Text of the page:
Salvation: Only God knows
Even though this may be hard to believe, only God knows who is truly saved and who is not. While I can have confidence that I and others I know are saved based on faith and fruit, ultimately we do not know who is saved and who isn’t. Only God knows who are his. This creates a tension in our experience. We want to be assured of salvation and we should be. Didn’t John write 1 John to give people the assurance that they are saved? Yes. But isn’t it funny that people are as confused as ever about being saved? We must start with the reality that only God knows who are saved.
Because we are limited to space and time, and are in many ways hindered by emotions, this is a hard truth to grasp. But haven’t we all seen people who seemed at one point to look like believers, and after a while they show themselves not to be? When that happens we usually toggle between confusion and self-righteousness. But it is in these moments that we are forced to remember that only God knows who is saved. When Jesus said to the disciples “one of you will betray me,” none of them said, “Oh it must be Judas.” They each accused themselves by asking, "Is it me, Lord?" Only God knows who is saved. Yet we can have confidence that we are saved, based on who we believe in (Jesus) and how we live.
The problem with ‘saved’
The biggest problem with the term saved is when God uses it he speaks omnisciently knowing all things. He can speak confidently that some will be saved because he chose them to be. He speaks knowing how all things are going to end up. When we speak of being saved we speak in time (experience) and usually mean converted. That is the only way we can speak because we do not know all things and can only speak based upon what we know now, which is why most of what we believe is in faith. It is not necessarily wrong to do this, but we must remember that when God speaks of being saved he speaks outside of time. God can see you and I as finished, glorified even, because he has chosen us to be. Even though that it is not our experience. So what does all this mean?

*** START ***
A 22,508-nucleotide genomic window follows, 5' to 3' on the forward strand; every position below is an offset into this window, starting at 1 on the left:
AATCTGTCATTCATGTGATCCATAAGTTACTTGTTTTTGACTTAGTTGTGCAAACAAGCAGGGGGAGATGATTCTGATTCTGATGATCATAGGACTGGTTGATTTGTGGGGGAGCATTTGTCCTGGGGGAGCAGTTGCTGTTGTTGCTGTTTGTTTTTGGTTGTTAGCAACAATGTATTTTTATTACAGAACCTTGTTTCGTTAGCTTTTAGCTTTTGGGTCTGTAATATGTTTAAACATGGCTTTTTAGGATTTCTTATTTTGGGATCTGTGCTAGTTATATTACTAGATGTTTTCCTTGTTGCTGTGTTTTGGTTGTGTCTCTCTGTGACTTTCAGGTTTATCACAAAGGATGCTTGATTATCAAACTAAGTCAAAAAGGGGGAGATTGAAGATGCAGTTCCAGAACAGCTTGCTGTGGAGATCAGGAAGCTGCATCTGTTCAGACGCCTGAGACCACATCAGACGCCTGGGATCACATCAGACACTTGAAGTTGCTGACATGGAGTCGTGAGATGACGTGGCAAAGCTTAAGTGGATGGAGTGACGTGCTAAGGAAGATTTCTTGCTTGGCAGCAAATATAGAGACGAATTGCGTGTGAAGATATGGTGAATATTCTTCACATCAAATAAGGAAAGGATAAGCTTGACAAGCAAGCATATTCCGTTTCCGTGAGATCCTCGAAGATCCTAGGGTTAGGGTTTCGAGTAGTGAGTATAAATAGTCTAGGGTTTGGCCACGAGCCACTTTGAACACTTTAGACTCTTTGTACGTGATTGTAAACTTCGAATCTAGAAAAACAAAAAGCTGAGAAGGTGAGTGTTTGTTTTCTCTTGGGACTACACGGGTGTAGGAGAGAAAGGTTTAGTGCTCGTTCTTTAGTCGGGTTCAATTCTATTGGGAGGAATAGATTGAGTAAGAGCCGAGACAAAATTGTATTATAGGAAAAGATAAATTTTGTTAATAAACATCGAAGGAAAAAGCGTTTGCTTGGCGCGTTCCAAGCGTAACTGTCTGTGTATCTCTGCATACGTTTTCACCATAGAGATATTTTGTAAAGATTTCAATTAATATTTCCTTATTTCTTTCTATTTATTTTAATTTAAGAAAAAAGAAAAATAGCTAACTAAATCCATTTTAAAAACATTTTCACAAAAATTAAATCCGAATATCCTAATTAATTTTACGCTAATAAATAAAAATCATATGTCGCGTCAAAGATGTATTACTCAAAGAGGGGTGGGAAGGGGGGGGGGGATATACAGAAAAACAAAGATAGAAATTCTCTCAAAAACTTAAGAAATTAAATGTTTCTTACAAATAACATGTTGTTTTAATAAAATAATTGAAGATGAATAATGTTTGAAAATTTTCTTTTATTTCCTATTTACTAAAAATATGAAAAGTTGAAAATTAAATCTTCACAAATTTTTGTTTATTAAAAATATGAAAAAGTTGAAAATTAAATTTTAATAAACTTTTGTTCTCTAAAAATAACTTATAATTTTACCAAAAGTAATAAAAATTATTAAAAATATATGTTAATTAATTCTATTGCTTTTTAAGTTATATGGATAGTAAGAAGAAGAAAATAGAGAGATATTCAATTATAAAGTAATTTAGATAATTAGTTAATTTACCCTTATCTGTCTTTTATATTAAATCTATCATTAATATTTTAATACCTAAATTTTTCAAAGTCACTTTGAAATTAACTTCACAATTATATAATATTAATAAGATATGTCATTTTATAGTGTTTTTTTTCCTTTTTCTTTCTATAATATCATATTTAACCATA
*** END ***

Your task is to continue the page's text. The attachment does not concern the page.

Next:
We have to think of salvation not as Conversion or Justification but as a spectrum that begins with Election and ends with Glorification. From our knowledge and experience, salvation only begins in this life. Salvation doesn’t end with conversion. It doesn’t end at Justification. As a matter of fact, sanctification, perseverance and death are the only things we can experience with our senses. Those are the only parts of salvation that are tangible in this life. Salvation ends when we are standing face to face before God and have received glorified bodies. This is why God warns us to persevere. He is warning us from our experience not his perspective. It is why he says we must persevere because that is the only true measure of a genuine Christian. 1 John 2 and 2 Peter 2 both cover this. People who only believe for a season in this life were never converted to God, even though they were to us.
We have to persevere to the end because that is what salvation is. It’s not the moment you made a profession of faith. All a profession of faith means is that we are being saved. We are in a process to be saved and can have some assurance that we are saved (however we will only be as confident as we are obedient). But honestly, we will only know that we are saved for certain if we hold firm to the end. We need to think of salvation as a process that we are in (from the standpoint of our experience) and know that we must prove ourselves to be his disciples (John 15:8) throughout this life. So that we may die believing they very thing we do now. If we remind ourselves that salvation is really Election to Glorification, it may help us to see why we have to persevere. Rather than thinking we are saved (which we are, but when we say it, we say it outside of time and experience. But only God can speak with that kind of authority), it may be more helpful to think we are being saved, which is more accurate to where we are in our experience of salvation.